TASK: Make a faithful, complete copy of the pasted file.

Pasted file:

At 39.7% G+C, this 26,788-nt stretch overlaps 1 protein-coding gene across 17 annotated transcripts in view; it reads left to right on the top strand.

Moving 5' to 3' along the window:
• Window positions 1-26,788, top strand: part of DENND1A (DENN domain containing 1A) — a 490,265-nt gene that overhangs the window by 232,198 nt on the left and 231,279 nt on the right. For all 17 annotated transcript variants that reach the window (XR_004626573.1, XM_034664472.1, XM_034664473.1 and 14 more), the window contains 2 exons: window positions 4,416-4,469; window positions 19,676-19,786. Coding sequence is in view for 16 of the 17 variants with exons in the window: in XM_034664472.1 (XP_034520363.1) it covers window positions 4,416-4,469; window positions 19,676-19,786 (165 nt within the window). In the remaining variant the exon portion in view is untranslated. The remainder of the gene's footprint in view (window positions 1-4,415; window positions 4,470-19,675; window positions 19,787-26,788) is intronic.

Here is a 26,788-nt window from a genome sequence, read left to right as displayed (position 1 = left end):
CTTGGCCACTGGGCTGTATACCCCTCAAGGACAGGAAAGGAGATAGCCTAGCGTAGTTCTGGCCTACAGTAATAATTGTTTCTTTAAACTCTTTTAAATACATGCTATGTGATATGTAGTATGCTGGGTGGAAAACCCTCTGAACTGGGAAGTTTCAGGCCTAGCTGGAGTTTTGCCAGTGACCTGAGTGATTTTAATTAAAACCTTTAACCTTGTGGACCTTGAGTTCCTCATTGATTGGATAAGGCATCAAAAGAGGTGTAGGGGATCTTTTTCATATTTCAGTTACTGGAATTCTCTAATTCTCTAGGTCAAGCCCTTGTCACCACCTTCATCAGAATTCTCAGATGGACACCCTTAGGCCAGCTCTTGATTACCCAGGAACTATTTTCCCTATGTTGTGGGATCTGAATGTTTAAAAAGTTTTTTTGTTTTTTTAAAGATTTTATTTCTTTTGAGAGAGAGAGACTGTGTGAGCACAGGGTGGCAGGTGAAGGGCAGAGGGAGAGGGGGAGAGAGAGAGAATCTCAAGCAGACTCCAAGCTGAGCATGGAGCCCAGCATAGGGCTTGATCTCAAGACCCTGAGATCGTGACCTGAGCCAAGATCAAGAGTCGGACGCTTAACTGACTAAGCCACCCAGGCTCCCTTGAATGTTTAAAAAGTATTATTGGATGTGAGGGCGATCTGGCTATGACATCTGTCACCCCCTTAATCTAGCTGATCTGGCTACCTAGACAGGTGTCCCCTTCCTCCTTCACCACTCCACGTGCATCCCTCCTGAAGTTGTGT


At 39.7% G+C, this 26,788-nt stretch overlaps 1 protein-coding gene across 17 annotated transcripts in view; it reads left to right on the top strand.

Moving 5' to 3' along the window:
• Window positions 1-26,788, top strand: part of DENND1A (DENN domain containing 1A) — a 490,265-nt gene that overhangs the window by 232,198 nt on the left and 231,279 nt on the right. For all 17 annotated transcript variants that reach the window (XR_004626573.1, XM_034664472.1, XM_034664473.1 and 14 more), the window contains 2 exons: window positions 4,416-4,469; window positions 19,676-19,786. Coding sequence is in view for 16 of the 17 variants with exons in the window: in XM_034664472.1 (XP_034520363.1) it covers window positions 4,416-4,469; window positions 19,676-19,786 (165 nt within the window). In the remaining variant the exon portion in view is untranslated. The remainder of the gene's footprint in view (window positions 1-4,415; window positions 4,470-19,675; window positions 19,787-26,788) is intronic.

Here is a 26,788-nt window from a genome sequence, read left to right as displayed (position 1 = left end):
CTTGGCCACTGGGCTGTATACCCCTCAAGGACAGGAAAGGAGATAGCCTAGCGTAGTTCTGGCCTACAGTAATAATTGTTTCTTTAAACTCTTTTAAATACATGCTATGTGATATGTAGTATGCTGGGTGGAAAACCCTCTGAACTGGGAAGTTTCAGGCCTAGCTGGAGTTTTGCCAGTGACCTGAGTGATTTTAATTAAAACCTTTAACCTTGTGGACCTTGAGTTCCTCATTGATTGGATAAGGCATCAAAAGAGGTGTAGGGGATCTTTTTCATATTTCAGTTACTGGAATTCTCTAATTCTCTAGGTCAAGCCCTTGTCACCACCTTCATCAGAATTCTCAGATGGACACCCTTAGGCCAGCTCTTGATTACCCAGGAACTATTTTCCCTATGTTGTGGGATCTGAATGTTTAAAAAGTTTTTTTGTTTTTTTAAAGATTTTATTTCTTTTGAGAGAGAGAGACTGTGTGAGCACAGGGTGGCAGGTGAAGGGCAGAGGGAGAGGGGGAGAGAGAGAGAATCTCAAGCAGACTCCAAGCTGAGCATGGAGCCCAGCATAGGGCTTGATCTCAAGACCCTGAGATCGTGACCTGAGCCAAGATCAAGAGTCGGACGCTTAACTGACTAAGCCACCCAGGCTCCCTTGAATGTTTAAAAAGTATTATTGGATGTGAGGGCGATCTGGCTATGACATCTGTCACCCCCTTAATCTAGCTGATCTGGCTACCTAGACAGGTGTCCCCTTCCTCCTTCACCACTCCACGTGCATCCCTCCTGAAGTTGTGT